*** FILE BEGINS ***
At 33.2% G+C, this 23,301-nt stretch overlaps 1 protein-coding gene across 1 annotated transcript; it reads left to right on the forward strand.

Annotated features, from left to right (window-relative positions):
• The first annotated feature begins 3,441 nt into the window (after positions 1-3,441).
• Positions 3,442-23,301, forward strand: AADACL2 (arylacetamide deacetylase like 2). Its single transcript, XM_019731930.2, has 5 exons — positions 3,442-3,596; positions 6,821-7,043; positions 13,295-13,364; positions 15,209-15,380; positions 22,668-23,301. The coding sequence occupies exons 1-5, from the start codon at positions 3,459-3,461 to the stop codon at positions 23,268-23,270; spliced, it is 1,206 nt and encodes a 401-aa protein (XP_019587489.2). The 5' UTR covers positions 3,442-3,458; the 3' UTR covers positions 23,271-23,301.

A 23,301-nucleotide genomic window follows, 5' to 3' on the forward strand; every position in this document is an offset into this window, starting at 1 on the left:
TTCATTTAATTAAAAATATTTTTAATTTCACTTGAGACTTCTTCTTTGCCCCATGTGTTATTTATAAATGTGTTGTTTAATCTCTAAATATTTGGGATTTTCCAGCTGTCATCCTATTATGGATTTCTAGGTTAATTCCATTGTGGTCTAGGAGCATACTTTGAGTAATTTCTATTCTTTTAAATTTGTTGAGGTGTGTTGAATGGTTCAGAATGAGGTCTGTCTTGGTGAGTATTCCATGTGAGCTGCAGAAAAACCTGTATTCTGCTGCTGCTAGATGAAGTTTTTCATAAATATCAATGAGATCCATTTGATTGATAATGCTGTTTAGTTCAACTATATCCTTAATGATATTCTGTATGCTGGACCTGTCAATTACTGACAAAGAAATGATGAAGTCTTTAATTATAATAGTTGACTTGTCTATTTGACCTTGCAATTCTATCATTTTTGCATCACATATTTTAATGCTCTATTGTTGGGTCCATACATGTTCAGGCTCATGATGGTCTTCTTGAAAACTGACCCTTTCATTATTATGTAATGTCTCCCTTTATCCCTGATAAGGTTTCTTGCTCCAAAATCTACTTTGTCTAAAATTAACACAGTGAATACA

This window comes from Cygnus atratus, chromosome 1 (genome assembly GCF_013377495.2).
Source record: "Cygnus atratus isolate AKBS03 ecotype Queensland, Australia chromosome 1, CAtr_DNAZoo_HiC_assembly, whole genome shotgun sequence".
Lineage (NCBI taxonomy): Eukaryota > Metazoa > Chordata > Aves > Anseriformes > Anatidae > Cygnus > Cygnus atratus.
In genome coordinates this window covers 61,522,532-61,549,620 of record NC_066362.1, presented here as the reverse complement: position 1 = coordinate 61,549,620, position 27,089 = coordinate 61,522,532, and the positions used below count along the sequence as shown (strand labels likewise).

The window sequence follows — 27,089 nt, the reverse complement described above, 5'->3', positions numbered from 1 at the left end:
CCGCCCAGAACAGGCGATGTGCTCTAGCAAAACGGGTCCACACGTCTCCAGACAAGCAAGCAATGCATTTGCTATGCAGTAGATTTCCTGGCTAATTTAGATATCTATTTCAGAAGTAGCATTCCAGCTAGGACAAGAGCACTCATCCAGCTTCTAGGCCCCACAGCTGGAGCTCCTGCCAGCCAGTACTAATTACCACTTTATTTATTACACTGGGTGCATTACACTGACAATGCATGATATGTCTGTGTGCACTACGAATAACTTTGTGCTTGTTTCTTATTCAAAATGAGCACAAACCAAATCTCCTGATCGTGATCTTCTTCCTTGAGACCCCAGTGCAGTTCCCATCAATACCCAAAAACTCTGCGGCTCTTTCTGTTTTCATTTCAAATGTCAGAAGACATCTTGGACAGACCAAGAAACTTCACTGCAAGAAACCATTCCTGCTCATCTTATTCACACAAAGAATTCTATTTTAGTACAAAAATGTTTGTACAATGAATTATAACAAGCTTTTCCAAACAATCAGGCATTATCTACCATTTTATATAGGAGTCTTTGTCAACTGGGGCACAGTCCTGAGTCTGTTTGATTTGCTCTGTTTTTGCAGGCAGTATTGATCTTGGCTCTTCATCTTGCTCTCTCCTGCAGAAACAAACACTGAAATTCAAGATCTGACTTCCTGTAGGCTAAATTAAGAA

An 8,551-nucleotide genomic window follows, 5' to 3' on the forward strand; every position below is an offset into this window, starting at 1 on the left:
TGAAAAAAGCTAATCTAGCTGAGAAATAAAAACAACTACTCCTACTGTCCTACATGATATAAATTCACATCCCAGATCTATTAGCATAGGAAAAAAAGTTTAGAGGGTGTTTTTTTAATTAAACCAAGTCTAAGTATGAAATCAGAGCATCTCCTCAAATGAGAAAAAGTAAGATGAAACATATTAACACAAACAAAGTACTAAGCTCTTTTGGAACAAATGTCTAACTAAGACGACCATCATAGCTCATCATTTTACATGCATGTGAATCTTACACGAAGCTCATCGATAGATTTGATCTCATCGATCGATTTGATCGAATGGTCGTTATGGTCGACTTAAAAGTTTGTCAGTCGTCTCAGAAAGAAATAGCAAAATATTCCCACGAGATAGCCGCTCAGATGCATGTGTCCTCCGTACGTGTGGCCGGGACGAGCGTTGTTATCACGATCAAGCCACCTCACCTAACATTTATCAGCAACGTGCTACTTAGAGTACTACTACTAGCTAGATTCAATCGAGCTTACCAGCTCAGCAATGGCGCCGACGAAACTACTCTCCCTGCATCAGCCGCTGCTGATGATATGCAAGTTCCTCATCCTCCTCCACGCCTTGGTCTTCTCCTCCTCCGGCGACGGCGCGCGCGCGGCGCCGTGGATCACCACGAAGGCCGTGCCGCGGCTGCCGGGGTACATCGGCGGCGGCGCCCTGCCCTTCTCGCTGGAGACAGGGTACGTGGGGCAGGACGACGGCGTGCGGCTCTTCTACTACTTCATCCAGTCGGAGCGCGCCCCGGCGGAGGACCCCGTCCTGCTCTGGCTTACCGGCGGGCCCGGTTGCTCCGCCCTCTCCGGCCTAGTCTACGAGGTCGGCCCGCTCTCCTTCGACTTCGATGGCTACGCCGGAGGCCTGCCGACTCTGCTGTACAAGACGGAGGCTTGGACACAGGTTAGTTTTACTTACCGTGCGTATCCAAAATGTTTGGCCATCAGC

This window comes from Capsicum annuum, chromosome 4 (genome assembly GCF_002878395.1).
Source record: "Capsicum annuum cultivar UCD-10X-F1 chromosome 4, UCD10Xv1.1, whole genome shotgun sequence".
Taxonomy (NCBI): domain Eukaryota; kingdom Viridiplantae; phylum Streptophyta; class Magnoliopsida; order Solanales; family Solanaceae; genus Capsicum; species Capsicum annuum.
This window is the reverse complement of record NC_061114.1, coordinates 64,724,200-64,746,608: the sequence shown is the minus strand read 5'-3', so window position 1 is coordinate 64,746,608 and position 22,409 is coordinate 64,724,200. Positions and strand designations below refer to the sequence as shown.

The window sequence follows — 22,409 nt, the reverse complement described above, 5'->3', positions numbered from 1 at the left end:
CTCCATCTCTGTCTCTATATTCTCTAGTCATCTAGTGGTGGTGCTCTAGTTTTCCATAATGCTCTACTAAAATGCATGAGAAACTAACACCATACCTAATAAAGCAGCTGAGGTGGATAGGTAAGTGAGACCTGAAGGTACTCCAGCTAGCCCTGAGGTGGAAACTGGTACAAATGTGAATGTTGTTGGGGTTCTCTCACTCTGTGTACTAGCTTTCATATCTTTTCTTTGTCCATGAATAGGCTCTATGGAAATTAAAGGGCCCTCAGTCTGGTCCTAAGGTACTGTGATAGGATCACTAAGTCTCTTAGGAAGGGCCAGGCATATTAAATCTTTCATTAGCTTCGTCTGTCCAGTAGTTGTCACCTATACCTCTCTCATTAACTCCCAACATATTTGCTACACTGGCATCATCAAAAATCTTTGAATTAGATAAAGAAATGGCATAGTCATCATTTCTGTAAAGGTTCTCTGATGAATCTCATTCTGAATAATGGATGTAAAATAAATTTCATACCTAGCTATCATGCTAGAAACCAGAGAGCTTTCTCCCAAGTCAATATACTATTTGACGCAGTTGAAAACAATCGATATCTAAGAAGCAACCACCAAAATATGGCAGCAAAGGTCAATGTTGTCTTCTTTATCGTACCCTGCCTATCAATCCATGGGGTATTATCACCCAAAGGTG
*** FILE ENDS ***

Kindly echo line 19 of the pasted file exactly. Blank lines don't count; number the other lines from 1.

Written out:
The window sequence follows — 22,409 nt, the reverse complement described above, 5'->3', positions numbered from 1 at the left end: